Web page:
- View video text transcription
"I want to spend a few minutes today to talk about a new technology, Ulthera. Ulthera is an ultra-sound device that has been cleared by the FDA for actually doing lifting, using a non-invasive technology. It's the first and only device in the United States that's got a clearance from the FDA for lifting, and you will see actually some photographs that we'll post here on blog and also some demonstrations if you view my website at Maasclinic.com, some very good examples of actual lifting improvement that is achieved by using ultrasound.
Now I want to talk a little bit about how the technology works and then contrast it against some of the other technologies that have made some claims about lifting but are really devices cleared for med skin tightening.
So these technologies, I wanted to describe graphically how they work and I'll focus in on Ulthera in just a second, but if you can imagine this has being the skin surface and subcutaneous tissues, here's the surface here, the epidermal layer, the sub-dermal ,or the dermal layer here and the sub-dermal layer immediately below that you can see the little fat globules here and the fibers tissue bands that are part of the fascia that belong down below here which is the brow line and the fascial layers they're the most areas of the face.
So again it goes skin surface, epidermis, that dermal layer which is very important, that's where collagen, elastin and hyrolic acid reside, sort of the ground substance of the skin. The sub-dermal layer which includes fat, fascial bands and then a very thick connective tissue layer the fascial area like the SMAS in the face, the so-called subcutaneous musculo aponeurotic system.
When we do laser skin re-surfacing as can be described here in the fractional layer, what we're doing is creating little thermal injuries that go through the epidermal layer and into the second layer of the dermis and depending on heating, that can go all the way through, that is why we're very careful. It's a selective injury and lasers work on the skin surface only. They do smoothing, a great job at fine lines and wrinkles, contour and texture, so that's where that category of energy delivery device for the skin, is.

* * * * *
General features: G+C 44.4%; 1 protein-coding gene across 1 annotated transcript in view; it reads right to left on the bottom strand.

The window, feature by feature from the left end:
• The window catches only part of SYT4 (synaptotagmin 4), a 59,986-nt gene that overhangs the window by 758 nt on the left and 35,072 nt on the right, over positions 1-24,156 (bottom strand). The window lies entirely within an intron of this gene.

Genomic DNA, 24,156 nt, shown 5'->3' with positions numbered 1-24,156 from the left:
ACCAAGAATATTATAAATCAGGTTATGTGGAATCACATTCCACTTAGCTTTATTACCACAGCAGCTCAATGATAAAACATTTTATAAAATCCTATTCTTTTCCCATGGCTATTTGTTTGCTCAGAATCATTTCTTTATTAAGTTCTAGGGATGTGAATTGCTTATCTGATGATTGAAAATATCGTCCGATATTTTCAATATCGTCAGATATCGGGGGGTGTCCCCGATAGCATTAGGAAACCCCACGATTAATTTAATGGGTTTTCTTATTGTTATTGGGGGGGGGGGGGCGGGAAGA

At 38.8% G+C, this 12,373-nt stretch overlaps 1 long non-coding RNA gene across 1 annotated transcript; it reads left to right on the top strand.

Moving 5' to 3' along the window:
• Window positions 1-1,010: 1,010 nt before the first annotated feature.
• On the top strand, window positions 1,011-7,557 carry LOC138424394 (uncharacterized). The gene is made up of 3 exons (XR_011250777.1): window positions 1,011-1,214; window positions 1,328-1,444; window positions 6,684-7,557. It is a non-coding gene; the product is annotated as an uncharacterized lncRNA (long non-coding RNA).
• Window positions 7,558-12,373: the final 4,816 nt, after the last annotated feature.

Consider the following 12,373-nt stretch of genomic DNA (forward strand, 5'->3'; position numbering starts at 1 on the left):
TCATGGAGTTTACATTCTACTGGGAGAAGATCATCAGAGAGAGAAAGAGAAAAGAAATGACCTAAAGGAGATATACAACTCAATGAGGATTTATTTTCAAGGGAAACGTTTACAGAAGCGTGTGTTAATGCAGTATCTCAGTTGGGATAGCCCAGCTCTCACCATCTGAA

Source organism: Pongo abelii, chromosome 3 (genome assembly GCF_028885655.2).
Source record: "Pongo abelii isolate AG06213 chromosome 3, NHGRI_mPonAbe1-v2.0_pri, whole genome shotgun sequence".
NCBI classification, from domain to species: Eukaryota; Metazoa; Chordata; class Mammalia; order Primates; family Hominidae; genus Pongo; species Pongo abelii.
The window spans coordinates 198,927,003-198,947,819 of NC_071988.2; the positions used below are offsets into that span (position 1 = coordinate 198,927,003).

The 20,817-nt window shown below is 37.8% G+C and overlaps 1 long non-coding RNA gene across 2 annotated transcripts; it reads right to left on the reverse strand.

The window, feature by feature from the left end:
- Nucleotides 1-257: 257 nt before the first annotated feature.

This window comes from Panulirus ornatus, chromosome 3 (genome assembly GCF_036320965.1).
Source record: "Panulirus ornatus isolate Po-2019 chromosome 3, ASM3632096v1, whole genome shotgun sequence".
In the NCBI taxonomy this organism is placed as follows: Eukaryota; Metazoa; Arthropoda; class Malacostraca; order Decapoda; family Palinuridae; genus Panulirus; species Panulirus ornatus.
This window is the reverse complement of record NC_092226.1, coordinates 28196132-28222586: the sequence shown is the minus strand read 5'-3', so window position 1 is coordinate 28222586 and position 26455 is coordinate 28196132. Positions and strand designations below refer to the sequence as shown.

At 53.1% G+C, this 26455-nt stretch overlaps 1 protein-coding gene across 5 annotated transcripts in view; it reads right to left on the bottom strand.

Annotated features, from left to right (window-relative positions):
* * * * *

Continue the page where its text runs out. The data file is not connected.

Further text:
The next category of skin injury device, and actually you could include in this area chemical peels, or even full laser resurfacing or dermabrasion, in which case you wouldn't see little lines of thermal injury like you see represented by this little triangles, you'd actually see the full layer here of skin being gone, and how that rehabilitates itself or recovers, is by migration of new skin cells from the adnexal tissues below the skin, with are the oil and sweat glands and hair follicles etc and re-epithelialization of new skin over the surface. Fractional lasers are different in that it heals much faster, and we've talked about that in other of our sessions.
The next type of technology which is most interesting and, I really believe in and has a good application in many of the things we do is radio frequency or electrical energy, basically that's being delivered to the skin and tissues below the skin surface.
There are many devices, one which we have the Velashape 3, which is the newest of them from Syneron. There's a handful of devices, one of which is Thermage. When Thermage first came out, of course it's improved a lot now, it's grounded distally with a little grounding pad and there's a surface treatment handle that's placed on the skin surface, and with that electricity is passed through the skin, and the skin acts as a resistor with the fat and skin cells creating impedance and whenever there's a resistor impedance to electrical energy flow there's heat built up, and you can see its built up near the skin surface the yellow where it's hottest, the green less heat, and then down lower, the least amount of heat.